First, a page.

Steven Johnson's Farsighted
Life is fraught with hard choices and decisions. How does one make them?
Most of us are familiar with pros versus cons lists, which can be applied to everything from personal diet to public welfare. But that method only involves taking an existing understanding of the decision at hand, so it is limited by one’s imagination. The key to making a better decision is to see it with fresh eyes, to make imaginative leaps, and to discover new paths and potential outcomes.
Over the past few decades, a field of research has emerged that will help us do just that. Spanning cognitive science, management theory and literary studies, its methods and procedures can help us make big decisions—and make them better. This science has been followed, explained and brought to life by best-selling author Steven Johnson in his 11th book, Farsighted: How We Make the Decisions That Matter the Most.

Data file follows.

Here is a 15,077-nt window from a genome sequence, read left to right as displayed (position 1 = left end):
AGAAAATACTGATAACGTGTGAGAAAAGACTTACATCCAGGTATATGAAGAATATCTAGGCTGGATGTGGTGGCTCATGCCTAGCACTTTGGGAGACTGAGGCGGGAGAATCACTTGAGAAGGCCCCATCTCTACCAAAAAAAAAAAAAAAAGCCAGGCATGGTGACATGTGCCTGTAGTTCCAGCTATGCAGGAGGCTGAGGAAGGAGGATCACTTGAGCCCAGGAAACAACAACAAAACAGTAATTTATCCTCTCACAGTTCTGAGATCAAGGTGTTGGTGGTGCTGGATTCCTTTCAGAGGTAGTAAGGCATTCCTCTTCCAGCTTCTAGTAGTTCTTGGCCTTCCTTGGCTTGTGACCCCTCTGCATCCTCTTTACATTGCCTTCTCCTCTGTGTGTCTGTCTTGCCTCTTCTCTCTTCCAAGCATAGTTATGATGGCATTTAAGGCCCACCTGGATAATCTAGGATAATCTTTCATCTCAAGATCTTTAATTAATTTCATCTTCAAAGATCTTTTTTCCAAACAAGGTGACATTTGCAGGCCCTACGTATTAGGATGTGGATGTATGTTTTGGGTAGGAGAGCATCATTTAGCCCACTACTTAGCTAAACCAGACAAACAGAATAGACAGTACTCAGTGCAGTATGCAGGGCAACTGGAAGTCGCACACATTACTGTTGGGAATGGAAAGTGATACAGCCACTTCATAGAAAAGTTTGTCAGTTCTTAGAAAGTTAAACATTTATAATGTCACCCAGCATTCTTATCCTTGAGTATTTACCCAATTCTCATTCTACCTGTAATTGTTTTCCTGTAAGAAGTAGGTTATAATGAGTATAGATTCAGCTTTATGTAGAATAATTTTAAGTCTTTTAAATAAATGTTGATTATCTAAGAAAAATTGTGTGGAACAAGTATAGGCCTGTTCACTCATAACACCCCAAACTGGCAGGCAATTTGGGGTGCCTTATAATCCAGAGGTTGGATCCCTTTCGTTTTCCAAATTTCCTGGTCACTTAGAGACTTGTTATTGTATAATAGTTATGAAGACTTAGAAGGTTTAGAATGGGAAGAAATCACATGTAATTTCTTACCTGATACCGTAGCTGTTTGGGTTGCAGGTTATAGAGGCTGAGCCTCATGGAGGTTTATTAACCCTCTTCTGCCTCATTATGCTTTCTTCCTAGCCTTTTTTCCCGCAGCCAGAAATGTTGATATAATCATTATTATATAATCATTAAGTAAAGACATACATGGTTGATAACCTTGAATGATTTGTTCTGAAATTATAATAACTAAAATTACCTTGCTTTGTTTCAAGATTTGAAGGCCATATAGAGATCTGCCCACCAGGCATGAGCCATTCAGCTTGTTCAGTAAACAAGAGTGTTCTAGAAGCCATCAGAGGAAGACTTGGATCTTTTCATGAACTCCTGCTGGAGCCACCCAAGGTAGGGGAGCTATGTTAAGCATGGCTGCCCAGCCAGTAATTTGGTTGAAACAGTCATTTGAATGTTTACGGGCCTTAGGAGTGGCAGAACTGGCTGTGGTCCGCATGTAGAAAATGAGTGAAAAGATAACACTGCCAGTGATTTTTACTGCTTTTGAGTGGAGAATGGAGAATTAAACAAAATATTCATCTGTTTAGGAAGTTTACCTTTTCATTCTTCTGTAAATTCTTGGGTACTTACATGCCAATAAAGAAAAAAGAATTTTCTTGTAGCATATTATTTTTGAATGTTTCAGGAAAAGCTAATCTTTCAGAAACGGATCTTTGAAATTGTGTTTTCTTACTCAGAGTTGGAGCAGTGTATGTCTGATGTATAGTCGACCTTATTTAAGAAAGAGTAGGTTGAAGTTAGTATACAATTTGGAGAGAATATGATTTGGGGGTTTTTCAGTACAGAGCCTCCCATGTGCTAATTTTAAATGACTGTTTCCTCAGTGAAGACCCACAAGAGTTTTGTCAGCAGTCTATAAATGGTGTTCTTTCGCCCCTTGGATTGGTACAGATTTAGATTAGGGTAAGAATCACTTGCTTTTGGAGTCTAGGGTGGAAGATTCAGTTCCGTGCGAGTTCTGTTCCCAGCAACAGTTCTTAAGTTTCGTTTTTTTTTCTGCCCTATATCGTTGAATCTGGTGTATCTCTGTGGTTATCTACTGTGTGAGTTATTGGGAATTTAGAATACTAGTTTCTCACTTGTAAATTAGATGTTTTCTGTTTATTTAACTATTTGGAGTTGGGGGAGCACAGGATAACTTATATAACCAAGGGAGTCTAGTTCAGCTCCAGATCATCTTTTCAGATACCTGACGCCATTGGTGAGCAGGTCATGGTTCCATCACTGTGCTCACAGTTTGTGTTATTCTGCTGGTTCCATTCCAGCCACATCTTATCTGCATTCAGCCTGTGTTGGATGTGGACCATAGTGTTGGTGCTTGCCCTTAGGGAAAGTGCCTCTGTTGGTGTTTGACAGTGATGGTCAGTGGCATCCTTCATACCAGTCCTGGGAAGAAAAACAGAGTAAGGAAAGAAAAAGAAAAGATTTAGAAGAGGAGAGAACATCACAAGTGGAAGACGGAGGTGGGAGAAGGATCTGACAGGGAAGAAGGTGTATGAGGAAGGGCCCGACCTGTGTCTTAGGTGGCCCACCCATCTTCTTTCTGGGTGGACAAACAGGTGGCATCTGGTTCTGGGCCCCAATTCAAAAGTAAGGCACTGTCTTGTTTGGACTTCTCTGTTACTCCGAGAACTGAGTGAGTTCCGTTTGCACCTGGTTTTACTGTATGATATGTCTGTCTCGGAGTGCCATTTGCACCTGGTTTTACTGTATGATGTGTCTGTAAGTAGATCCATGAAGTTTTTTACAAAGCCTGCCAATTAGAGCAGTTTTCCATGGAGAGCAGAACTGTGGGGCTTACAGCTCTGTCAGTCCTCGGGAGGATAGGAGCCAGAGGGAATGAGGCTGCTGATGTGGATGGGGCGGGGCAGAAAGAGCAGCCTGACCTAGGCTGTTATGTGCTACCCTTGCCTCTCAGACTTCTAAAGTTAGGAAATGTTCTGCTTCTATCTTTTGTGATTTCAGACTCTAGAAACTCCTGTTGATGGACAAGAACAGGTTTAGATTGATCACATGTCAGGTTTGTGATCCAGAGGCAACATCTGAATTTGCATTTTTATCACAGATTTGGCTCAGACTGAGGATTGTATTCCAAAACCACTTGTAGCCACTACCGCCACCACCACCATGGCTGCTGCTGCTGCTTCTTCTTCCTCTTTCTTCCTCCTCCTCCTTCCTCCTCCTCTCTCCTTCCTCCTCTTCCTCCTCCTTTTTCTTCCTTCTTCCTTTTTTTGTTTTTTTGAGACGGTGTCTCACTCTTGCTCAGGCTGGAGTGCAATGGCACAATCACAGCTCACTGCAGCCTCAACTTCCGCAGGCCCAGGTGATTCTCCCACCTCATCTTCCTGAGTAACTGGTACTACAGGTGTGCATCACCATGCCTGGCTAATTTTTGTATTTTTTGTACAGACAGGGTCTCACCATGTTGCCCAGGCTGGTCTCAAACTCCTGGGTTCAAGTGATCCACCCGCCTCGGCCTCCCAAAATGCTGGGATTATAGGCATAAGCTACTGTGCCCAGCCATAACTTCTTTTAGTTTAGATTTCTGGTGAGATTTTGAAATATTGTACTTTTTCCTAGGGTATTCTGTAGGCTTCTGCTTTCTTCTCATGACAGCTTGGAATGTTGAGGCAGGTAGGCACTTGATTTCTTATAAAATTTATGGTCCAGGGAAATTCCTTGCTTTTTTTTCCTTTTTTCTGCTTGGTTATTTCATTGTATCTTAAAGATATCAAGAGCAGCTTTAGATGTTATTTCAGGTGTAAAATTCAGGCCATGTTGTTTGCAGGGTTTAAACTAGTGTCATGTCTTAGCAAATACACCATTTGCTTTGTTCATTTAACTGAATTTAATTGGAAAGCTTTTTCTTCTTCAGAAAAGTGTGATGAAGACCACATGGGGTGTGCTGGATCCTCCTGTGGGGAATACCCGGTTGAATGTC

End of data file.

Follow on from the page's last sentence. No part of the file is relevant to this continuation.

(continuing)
Please join us for a conversation with Steven Johnson, who will open up his toolbox and show us how to make better choices. By way of private anecdotes and political research, Johnson will take us through methods for generating alternatives and seeking options, resisting the pitfalls of groupthink, planning scenarios, storytelling and creating a “premortem”: a fascinating technique that asks you to project yourself months into the future and imagine that your decision has been carried out—with unforeseen and disastrous results. The final step in reaching a difficult decision, according to Johnson, involves creating a “value model”—a more nuanced and powerful version of the pros and cons list.
Johnson, a former Marin County resident, is the author of 11 books, including Wonderland, Where Good Ideas Come From and The Ghost Map. Johnson is also host of the PBS series “How We Got to Now” and the podcast “American Innovations.”
Johnson photo © Nutopia Ltd.
Author, Farsighted: How We Make the Decisions That Matter the Most
In Conversation with Jacob Ward
2018–2019 Berggruen Fellow, Center for Advanced Study in the Behavioral Sciences at Stanford University; Editor-in-Chief, Popular Science; Television Correspondent, Al Jazeera and PBS